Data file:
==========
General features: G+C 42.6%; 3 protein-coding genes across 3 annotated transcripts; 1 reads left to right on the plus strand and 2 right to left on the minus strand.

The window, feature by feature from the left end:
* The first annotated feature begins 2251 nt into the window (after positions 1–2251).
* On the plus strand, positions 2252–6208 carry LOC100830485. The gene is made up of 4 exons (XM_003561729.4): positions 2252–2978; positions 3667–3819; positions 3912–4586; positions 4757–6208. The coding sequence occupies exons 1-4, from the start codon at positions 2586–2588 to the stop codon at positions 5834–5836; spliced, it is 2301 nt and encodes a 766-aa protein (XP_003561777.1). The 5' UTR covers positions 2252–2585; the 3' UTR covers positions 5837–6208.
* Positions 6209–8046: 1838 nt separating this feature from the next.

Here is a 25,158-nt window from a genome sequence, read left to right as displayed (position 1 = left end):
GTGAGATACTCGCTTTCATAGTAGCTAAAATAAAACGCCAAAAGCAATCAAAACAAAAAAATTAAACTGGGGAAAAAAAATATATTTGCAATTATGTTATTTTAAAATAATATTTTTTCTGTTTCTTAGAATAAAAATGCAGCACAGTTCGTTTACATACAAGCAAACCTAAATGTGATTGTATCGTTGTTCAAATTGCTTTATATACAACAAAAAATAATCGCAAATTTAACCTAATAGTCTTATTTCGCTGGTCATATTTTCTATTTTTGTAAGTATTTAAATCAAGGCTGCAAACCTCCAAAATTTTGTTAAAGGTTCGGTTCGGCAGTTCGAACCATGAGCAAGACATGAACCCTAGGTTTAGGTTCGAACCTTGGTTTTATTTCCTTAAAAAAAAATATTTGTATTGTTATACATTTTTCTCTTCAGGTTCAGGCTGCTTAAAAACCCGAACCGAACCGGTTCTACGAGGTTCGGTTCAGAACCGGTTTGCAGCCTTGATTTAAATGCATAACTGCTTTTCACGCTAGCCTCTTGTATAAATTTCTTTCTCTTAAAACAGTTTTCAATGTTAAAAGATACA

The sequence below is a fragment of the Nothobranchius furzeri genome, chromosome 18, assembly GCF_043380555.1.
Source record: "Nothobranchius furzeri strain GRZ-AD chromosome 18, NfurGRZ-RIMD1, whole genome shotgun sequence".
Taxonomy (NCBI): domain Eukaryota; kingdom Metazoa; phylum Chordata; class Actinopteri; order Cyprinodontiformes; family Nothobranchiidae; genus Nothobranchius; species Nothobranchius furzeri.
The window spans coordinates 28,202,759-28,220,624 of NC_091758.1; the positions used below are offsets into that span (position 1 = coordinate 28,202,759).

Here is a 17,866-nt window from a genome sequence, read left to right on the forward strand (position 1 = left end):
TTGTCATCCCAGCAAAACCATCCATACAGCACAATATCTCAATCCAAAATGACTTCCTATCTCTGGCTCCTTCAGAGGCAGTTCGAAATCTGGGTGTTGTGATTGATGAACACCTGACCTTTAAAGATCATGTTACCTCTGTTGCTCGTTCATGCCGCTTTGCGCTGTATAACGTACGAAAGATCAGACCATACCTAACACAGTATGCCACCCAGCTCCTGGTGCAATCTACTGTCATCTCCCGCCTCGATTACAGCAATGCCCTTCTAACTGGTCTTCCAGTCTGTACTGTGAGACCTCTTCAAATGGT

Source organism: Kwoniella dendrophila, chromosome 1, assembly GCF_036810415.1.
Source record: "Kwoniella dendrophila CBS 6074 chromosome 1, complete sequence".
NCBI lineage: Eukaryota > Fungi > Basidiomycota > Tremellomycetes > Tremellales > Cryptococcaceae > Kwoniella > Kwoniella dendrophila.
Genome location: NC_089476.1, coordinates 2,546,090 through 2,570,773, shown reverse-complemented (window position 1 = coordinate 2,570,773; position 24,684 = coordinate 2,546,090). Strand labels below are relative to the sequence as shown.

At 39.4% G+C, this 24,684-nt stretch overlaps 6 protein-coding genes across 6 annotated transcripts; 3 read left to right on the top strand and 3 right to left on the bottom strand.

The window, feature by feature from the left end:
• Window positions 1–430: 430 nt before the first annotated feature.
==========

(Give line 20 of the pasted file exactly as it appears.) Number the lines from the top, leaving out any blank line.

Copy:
• Window positions 1–430: 430 nt before the first annotated feature.